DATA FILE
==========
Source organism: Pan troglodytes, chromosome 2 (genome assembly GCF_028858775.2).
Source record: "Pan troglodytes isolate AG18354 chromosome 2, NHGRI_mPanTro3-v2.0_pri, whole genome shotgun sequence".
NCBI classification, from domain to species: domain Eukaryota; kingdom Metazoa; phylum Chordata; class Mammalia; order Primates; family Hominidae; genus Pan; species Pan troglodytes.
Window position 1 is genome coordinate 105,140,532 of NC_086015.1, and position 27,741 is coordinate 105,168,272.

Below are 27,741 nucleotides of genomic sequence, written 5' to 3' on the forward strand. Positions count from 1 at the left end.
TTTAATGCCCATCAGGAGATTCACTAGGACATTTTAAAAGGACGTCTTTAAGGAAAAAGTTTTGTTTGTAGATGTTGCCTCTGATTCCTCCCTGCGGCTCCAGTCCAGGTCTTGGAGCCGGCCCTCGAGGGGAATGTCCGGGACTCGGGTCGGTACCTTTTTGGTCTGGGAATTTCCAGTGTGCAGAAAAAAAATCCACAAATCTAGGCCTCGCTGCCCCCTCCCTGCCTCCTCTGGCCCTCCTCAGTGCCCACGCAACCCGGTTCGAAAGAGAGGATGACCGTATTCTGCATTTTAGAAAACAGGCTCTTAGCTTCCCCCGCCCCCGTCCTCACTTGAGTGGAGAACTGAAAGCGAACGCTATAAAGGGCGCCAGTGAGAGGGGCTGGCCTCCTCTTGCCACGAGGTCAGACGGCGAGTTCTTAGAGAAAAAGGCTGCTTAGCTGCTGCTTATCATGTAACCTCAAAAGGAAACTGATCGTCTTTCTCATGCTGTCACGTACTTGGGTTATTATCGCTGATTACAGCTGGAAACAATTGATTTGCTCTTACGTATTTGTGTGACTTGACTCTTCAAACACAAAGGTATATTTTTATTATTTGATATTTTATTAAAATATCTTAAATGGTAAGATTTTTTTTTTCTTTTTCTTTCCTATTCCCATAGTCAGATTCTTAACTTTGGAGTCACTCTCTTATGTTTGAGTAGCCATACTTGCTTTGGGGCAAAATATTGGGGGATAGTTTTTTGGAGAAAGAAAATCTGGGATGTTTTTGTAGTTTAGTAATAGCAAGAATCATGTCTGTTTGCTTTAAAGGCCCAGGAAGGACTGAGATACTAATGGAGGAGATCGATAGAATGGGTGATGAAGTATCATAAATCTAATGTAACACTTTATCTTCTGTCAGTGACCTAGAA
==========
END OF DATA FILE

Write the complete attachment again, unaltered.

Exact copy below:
Source organism: Pan troglodytes, chromosome 2 (genome assembly GCF_028858775.2).
Source record: "Pan troglodytes isolate AG18354 chromosome 2, NHGRI_mPanTro3-v2.0_pri, whole genome shotgun sequence".
NCBI classification, from domain to species: domain Eukaryota; kingdom Metazoa; phylum Chordata; class Mammalia; order Primates; family Hominidae; genus Pan; species Pan troglodytes.
Window position 1 is genome coordinate 105,140,532 of NC_086015.1, and position 27,741 is coordinate 105,168,272.

Below are 27,741 nucleotides of genomic sequence, written 5' to 3' on the forward strand. Positions count from 1 at the left end.
TTTAATGCCCATCAGGAGATTCACTAGGACATTTTAAAAGGACGTCTTTAAGGAAAAAGTTTTGTTTGTAGATGTTGCCTCTGATTCCTCCCTGCGGCTCCAGTCCAGGTCTTGGAGCCGGCCCTCGAGGGGAATGTCCGGGACTCGGGTCGGTACCTTTTTGGTCTGGGAATTTCCAGTGTGCAGAAAAAAAATCCACAAATCTAGGCCTCGCTGCCCCCTCCCTGCCTCCTCTGGCCCTCCTCAGTGCCCACGCAACCCGGTTCGAAAGAGAGGATGACCGTATTCTGCATTTTAGAAAACAGGCTCTTAGCTTCCCCCGCCCCCGTCCTCACTTGAGTGGAGAACTGAAAGCGAACGCTATAAAGGGCGCCAGTGAGAGGGGCTGGCCTCCTCTTGCCACGAGGTCAGACGGCGAGTTCTTAGAGAAAAAGGCTGCTTAGCTGCTGCTTATCATGTAACCTCAAAAGGAAACTGATCGTCTTTCTCATGCTGTCACGTACTTGGGTTATTATCGCTGATTACAGCTGGAAACAATTGATTTGCTCTTACGTATTTGTGTGACTTGACTCTTCAAACACAAAGGTATATTTTTATTATTTGATATTTTATTAAAATATCTTAAATGGTAAGATTTTTTTTTTCTTTTTCTTTCCTATTCCCATAGTCAGATTCTTAACTTTGGAGTCACTCTCTTATGTTTGAGTAGCCATACTTGCTTTGGGGCAAAATATTGGGGGATAGTTTTTTGGAGAAAGAAAATCTGGGATGTTTTTGTAGTTTAGTAATAGCAAGAATCATGTCTGTTTGCTTTAAAGGCCCAGGAAGGACTGAGATACTAATGGAGGAGATCGATAGAATGGGTGATGAAGTATCATAAATCTAATGTAACACTTTATCTTCTGTCAGTGACCTAGAA